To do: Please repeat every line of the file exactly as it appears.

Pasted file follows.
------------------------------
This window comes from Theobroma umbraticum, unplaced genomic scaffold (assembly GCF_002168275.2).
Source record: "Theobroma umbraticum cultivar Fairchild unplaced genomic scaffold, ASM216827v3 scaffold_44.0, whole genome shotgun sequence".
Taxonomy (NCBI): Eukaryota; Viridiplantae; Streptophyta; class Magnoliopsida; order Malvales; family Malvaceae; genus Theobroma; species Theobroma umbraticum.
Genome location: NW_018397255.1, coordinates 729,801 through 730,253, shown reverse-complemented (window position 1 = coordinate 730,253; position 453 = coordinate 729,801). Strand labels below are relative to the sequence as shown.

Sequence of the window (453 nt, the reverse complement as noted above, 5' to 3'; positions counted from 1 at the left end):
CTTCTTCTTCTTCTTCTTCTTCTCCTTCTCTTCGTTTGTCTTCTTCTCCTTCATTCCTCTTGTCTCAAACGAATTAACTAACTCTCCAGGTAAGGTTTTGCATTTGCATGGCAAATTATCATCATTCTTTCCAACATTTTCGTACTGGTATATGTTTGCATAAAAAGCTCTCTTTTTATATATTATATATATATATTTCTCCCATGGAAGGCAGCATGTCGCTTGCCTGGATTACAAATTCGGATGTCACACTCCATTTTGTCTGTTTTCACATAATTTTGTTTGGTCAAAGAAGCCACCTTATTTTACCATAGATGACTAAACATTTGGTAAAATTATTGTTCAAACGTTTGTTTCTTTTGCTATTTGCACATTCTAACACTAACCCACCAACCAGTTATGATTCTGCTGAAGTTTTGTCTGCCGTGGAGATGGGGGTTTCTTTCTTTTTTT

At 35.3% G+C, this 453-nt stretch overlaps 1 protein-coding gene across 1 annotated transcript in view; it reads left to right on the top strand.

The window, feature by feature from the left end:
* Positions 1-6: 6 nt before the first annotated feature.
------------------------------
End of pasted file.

This window comes from Theobroma umbraticum, unplaced genomic scaffold (assembly GCF_002168275.2).
Source record: "Theobroma umbraticum cultivar Fairchild unplaced genomic scaffold, ASM216827v3 scaffold_44.0, whole genome shotgun sequence".
Taxonomy (NCBI): Eukaryota; Viridiplantae; Streptophyta; class Magnoliopsida; order Malvales; family Malvaceae; genus Theobroma; species Theobroma umbraticum.
Genome location: NW_018397255.1, coordinates 729,801 through 730,253, shown reverse-complemented (window position 1 = coordinate 730,253; position 453 = coordinate 729,801). Strand labels below are relative to the sequence as shown.

Sequence of the window (453 nt, the reverse complement as noted above, 5' to 3'; positions counted from 1 at the left end):
CTTCTTCTTCTTCTTCTTCTTCTCCTTCTCTTCGTTTGTCTTCTTCTCCTTCATTCCTCTTGTCTCAAACGAATTAACTAACTCTCCAGGTAAGGTTTTGCATTTGCATGGCAAATTATCATCATTCTTTCCAACATTTTCGTACTGGTATATGTTTGCATAAAAAGCTCTCTTTTTATATATTATATATATATATTTCTCCCATGGAAGGCAGCATGTCGCTTGCCTGGATTACAAATTCGGATGTCACACTCCATTTTGTCTGTTTTCACATAATTTTGTTTGGTCAAAGAAGCCACCTTATTTTACCATAGATGACTAAACATTTGGTAAAATTATTGTTCAAACGTTTGTTTCTTTTGCTATTTGCACATTCTAACACTAACCCACCAACCAGTTATGATTCTGCTGAAGTTTTGTCTGCCGTGGAGATGGGGGTTTCTTTCTTTTTTT

At 35.3% G+C, this 453-nt stretch overlaps 1 protein-coding gene across 1 annotated transcript in view; it reads left to right on the top strand.

The window, feature by feature from the left end:
* Positions 1-6: 6 nt before the first annotated feature.